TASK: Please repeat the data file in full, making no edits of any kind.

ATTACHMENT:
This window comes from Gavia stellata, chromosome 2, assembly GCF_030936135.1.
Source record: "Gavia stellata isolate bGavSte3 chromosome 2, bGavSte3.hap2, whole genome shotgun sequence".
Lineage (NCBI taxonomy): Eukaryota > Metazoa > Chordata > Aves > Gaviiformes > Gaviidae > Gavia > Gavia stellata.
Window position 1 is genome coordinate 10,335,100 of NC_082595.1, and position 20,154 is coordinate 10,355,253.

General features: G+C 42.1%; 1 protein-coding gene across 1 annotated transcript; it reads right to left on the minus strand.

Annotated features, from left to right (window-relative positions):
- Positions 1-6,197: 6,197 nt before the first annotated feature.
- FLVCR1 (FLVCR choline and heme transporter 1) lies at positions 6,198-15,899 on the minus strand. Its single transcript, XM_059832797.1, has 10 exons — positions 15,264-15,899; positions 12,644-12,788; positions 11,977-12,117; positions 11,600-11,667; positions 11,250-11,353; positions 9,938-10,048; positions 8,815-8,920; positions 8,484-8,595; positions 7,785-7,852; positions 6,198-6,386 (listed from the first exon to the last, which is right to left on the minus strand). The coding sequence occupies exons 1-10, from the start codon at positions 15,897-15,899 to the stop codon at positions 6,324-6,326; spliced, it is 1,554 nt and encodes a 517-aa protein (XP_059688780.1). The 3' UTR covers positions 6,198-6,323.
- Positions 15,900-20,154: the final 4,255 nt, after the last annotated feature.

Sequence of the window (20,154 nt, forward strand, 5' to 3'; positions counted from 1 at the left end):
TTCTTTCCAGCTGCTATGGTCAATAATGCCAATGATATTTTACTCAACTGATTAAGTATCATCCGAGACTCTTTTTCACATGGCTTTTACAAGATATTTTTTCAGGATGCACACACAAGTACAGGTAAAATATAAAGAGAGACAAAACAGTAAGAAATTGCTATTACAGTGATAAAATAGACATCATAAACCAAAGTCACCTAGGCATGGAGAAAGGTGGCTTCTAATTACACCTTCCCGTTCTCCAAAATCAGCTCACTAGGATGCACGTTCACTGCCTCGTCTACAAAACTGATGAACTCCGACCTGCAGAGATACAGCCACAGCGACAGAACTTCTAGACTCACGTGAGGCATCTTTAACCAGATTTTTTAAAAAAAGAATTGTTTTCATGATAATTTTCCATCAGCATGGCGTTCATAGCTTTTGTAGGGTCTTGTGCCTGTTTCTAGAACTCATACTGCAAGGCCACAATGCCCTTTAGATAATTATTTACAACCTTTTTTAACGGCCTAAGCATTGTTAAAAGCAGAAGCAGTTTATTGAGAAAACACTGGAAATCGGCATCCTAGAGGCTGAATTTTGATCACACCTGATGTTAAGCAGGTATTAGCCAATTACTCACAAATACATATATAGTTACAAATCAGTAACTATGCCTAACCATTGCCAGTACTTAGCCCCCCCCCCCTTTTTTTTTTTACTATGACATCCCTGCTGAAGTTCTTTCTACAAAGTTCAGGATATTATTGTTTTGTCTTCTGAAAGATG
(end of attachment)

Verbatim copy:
This window comes from Gavia stellata, chromosome 2, assembly GCF_030936135.1.
Source record: "Gavia stellata isolate bGavSte3 chromosome 2, bGavSte3.hap2, whole genome shotgun sequence".
Lineage (NCBI taxonomy): Eukaryota > Metazoa > Chordata > Aves > Gaviiformes > Gaviidae > Gavia > Gavia stellata.
Window position 1 is genome coordinate 10,335,100 of NC_082595.1, and position 20,154 is coordinate 10,355,253.

General features: G+C 42.1%; 1 protein-coding gene across 1 annotated transcript; it reads right to left on the minus strand.

Annotated features, from left to right (window-relative positions):
- Positions 1-6,197: 6,197 nt before the first annotated feature.
- FLVCR1 (FLVCR choline and heme transporter 1) lies at positions 6,198-15,899 on the minus strand. Its single transcript, XM_059832797.1, has 10 exons — positions 15,264-15,899; positions 12,644-12,788; positions 11,977-12,117; positions 11,600-11,667; positions 11,250-11,353; positions 9,938-10,048; positions 8,815-8,920; positions 8,484-8,595; positions 7,785-7,852; positions 6,198-6,386 (listed from the first exon to the last, which is right to left on the minus strand). The coding sequence occupies exons 1-10, from the start codon at positions 15,897-15,899 to the stop codon at positions 6,324-6,326; spliced, it is 1,554 nt and encodes a 517-aa protein (XP_059688780.1). The 3' UTR covers positions 6,198-6,323.
- Positions 15,900-20,154: the final 4,255 nt, after the last annotated feature.

Sequence of the window (20,154 nt, forward strand, 5' to 3'; positions counted from 1 at the left end):
TTCTTTCCAGCTGCTATGGTCAATAATGCCAATGATATTTTACTCAACTGATTAAGTATCATCCGAGACTCTTTTTCACATGGCTTTTACAAGATATTTTTTCAGGATGCACACACAAGTACAGGTAAAATATAAAGAGAGACAAAACAGTAAGAAATTGCTATTACAGTGATAAAATAGACATCATAAACCAAAGTCACCTAGGCATGGAGAAAGGTGGCTTCTAATTACACCTTCCCGTTCTCCAAAATCAGCTCACTAGGATGCACGTTCACTGCCTCGTCTACAAAACTGATGAACTCCGACCTGCAGAGATACAGCCACAGCGACAGAACTTCTAGACTCACGTGAGGCATCTTTAACCAGATTTTTTAAAAAAAGAATTGTTTTCATGATAATTTTCCATCAGCATGGCGTTCATAGCTTTTGTAGGGTCTTGTGCCTGTTTCTAGAACTCATACTGCAAGGCCACAATGCCCTTTAGATAATTATTTACAACCTTTTTTAACGGCCTAAGCATTGTTAAAAGCAGAAGCAGTTTATTGAGAAAACACTGGAAATCGGCATCCTAGAGGCTGAATTTTGATCACACCTGATGTTAAGCAGGTATTAGCCAATTACTCACAAATACATATATAGTTACAAATCAGTAACTATGCCTAACCATTGCCAGTACTTAGCCCCCCCCCCCTTTTTTTTTTTACTATGACATCCCTGCTGAAGTTCTTTCTACAAAGTTCAGGATATTATTGTTTTGTCTTCTGAAAGATG